Finally, in February of 1984, they left Beverly Hills, having sold (or given away) virtually everything they owned and told all of their friends that they were setting out to find Paradise and to build Jennifer's 3 stool bar. The expectation had been that they would find Paradise somewhere in the Caribbean. Unfortunately, after a year of searching, they realized that a combination of too much development and a spreading wave of racial tension between the local residents of these islands, and the outsiders who wanted to settle in, made the region a far cry from Paradise.
Indonesia and many parts of South- east Asia, although quite beautiful and exotic, seemed to lack a certain something, which they later understood to be the unique charm and hospitality of the Polynesian people. They next turned their attention to the South Pacific. With so many islands and countries to explore, they decided to "get organized".
A data base was set up on a Macintosh Computer to define Paradise in terms of some 50 different criteria, covering everything from the physical size of an island (too small and you get "rock fever") to the stability of the government, and including such items as safety from crime, absence of serious disease (such as malaria), status of infrastructure, availability of food staples (fruits, vegetables, spices) for the restaurant and a myriad of other items. Each of the different criteria were weighted in accordance with the importance which the Rose's placed upon them. A literature survey was made which filled in some of the blanks. Then letters of inquiry were sent to private and governmental agencies of every island-nation, such as Chamber of Commerce, Hotel Owners Association, Economic Development Department, etc., and more blanks were filled in. Then, starting in early 1986, a visit was made to all of the countries in the South Pacific that were malaria-free on the main island, and contained an island of some significant size, like Australia, New Caledonia, Tonga, The Cook Islands, Tahiti, American Samoa, Western Samoa, Vanuatu and Fiji. First hand observations were then entered into the database.
As you may have guessed, the computer acknowledged what the Rose's had already known - Western Samoa was Paradise. Having found Paradise, the remaining problem was to obtain land, on a white sand beach to carry out the rest of the dream. The initial meetings with the Matai of Maninoa, to lease the land where Coconuts now stands, were held in 1986. Since obtaining the land seemed to be uncertain, the Roses continued to look for a "runner-up" Paradise, following up on every lead that came their way. In 1987, while stopping off in Honolulu, Barry & Jennifer had a chance to have dinner at The Bistro Restaurant, owned by a friend of theirs, Michael Pirics. Michael had been the owner of a French restaurant in Honolulu called "The Bistro" for many years, and was an established and popular restauranteur in the community. The Bistro and Michael were so well known, that they had both achieved the status of "an institution" in Honolulu. On this particular occasion Michael was working behind the bar listening intently while the Roses described their search for Paradise, their discovery of Western Samoa and their plans to open a restaurant and 3 stool bar. At the conclusion of their story he stopped his work and said very simply:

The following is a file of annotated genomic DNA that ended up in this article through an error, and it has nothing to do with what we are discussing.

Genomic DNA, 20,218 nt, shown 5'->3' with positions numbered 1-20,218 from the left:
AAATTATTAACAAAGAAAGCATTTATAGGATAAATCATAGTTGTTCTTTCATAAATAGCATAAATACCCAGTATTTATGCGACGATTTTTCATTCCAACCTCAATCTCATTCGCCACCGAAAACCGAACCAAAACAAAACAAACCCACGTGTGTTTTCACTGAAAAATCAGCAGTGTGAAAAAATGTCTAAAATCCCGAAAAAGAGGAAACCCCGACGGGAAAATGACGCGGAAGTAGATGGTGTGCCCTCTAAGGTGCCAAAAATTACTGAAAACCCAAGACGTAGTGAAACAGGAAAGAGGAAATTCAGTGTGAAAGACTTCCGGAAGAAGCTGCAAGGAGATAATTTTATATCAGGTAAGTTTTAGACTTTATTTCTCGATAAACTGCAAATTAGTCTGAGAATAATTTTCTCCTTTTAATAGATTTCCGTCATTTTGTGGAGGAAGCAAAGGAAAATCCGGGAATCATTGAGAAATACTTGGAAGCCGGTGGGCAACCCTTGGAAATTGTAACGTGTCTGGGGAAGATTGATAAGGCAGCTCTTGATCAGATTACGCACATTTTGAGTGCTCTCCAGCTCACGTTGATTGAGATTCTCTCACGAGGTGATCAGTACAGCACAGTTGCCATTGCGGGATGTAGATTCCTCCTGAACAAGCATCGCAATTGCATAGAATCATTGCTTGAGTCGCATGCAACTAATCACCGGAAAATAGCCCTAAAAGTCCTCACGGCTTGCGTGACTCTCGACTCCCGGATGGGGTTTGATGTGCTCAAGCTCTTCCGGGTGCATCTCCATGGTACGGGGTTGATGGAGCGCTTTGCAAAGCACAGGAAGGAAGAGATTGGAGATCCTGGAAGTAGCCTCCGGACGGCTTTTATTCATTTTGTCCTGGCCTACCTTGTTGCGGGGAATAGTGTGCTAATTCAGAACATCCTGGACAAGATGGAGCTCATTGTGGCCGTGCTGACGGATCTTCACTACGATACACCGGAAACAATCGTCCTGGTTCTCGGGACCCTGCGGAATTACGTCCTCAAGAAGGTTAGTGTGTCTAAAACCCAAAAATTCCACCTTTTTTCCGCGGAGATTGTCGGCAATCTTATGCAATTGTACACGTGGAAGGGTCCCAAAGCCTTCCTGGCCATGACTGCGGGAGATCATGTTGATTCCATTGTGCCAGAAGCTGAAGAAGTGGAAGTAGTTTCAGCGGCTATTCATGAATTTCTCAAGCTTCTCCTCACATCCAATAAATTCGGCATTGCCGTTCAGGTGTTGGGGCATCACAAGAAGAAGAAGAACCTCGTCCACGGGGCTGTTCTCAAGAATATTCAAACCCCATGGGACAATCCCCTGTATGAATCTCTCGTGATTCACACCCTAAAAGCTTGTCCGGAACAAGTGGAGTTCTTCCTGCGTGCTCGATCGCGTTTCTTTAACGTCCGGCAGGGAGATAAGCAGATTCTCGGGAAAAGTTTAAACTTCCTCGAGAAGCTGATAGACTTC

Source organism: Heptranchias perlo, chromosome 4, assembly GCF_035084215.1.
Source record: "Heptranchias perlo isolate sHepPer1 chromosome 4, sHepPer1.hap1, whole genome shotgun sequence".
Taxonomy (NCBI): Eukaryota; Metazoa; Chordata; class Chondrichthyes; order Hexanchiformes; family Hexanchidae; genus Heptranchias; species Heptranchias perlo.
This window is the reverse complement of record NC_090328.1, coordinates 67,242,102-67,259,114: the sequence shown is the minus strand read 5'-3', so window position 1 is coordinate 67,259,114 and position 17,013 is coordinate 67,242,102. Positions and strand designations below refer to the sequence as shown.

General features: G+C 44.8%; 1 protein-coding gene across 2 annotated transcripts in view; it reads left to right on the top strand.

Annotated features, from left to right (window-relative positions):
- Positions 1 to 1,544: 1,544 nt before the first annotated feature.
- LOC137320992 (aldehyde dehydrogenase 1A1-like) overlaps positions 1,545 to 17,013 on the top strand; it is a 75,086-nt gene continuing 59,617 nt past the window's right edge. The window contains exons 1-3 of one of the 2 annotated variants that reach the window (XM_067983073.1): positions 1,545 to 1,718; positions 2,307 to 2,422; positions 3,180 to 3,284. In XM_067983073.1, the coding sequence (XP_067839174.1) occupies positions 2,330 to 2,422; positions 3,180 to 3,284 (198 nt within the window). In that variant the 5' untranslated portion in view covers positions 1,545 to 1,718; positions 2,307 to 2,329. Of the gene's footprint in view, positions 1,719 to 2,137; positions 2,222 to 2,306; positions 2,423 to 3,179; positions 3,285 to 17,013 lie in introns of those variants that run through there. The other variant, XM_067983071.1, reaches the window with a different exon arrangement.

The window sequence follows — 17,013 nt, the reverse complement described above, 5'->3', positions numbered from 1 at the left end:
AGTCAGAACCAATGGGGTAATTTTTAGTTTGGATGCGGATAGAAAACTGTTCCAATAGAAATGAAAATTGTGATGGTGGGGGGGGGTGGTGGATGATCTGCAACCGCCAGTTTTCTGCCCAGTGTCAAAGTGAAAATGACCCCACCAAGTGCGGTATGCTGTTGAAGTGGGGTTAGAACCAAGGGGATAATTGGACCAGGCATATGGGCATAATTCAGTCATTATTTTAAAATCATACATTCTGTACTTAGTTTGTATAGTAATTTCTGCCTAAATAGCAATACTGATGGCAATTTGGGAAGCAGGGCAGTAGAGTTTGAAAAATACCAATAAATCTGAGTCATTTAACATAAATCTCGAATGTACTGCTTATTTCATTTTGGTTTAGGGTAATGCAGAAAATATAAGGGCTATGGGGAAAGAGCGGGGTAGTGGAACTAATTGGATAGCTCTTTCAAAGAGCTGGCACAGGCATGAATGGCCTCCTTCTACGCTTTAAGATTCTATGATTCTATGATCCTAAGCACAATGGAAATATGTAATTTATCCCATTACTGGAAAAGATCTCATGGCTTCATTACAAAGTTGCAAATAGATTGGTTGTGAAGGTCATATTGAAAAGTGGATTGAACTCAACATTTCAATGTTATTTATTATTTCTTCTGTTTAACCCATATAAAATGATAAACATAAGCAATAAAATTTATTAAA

"Let me know when you are ready and I will join you. You really need me, since neither one of you know anything at all about the bar and restaurant business." Looking very much at home in his starched shirt, tie and three piece suit, behind the elaborate bar in his million dollar restaurant, Jennifer and Barry had a few good laughs at the idea of Michael leaving all of this behind to join them in Maninoa, Western Samoa, where they didn't even have electricity.
Because the lease negotiations were going very slowly and showed signs of never materializing, the Roses moved to Australia in 1987 to establish a small resort on the Queensland Coast, to be known as "Pirate's Cove Resorts". Negotiations for the lease of the Maninoa property were ongoing. In early 1989, the Pirate's Cove project was optioned to another hotel developer and, coincidentally, they received word that the lease in Western Samoa would be ready for signature. So, the Roses left Australia en route to Western Samoa in 1989. Stopping off in Los Angeles, they met with Robert Ross, a personal friend of the Rose's for many years, and a well known architectural designer in Los Angeles, to discuss the forthcoming project. Robert had done a great deal of work for Barry & Jennifer in the past, as well as for Hollywood film stars and many famous people in the film industry. Robert immediately contributed many valuable ideas to the project and ultimately traveled to Western Samoa on several occasions to become the guiding force behind the overall design of Coconuts. Upon learning that the signing of the lease was imminent, Michael Pirics, true to his word, sold everything he owned in Honolulu, divorced his wife and immediately joined the Roses in Samoa, never having previously been there himself.